Monthly Archives: December 2015

Will Transcriptions

Will Transcriptions

While doing some research on the internet I can across a website I had not come across before. As you can see from the title the website concentrates on will transcriptions and better still, the site is FREE to register and FREE to use……..How good is that?

Wills Transcription Website

Will Transcription Website

Will Transcription Website

The wills.  How do they get onto the website?  Well, people like you and me, family and local historians transcribe a will that they have in their collection.  Then a simple online form is completed, which tells whose will it is; where and when the will was Attested and then the content.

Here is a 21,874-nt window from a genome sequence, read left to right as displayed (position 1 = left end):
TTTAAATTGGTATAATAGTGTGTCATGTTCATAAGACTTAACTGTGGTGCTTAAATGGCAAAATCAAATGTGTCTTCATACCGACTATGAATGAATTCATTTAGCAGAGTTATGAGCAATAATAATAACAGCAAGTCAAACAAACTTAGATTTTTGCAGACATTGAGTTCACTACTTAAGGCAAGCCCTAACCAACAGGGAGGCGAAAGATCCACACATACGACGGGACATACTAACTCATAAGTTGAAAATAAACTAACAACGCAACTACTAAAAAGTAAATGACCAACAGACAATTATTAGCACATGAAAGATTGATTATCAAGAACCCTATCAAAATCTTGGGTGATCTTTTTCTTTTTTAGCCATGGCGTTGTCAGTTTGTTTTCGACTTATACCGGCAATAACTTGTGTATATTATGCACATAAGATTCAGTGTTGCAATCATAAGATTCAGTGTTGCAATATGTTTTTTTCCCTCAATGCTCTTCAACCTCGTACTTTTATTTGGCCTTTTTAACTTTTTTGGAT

Three things I like are  1. The contributor retains the copyright.  2.  The transcription is for family and surname history only but permission should be sought to copy, the site is NOT providing the information for any commercial use.  3. The details of who transcribed the will are kept private but there is the facility of contacting them online through the site – you never know there may be a family link.

Let’s see whose will I can find using the simple search box.  As we all do, I tried surnames that tie in with my family.  Did I really expect to find any, well I hoped a little. I then tried some more common names and found a few dating back to the 1700’s.  Then I tried towns, well two towns and no will came to light.  Now to try a county, surely I must find something here…….Bingo!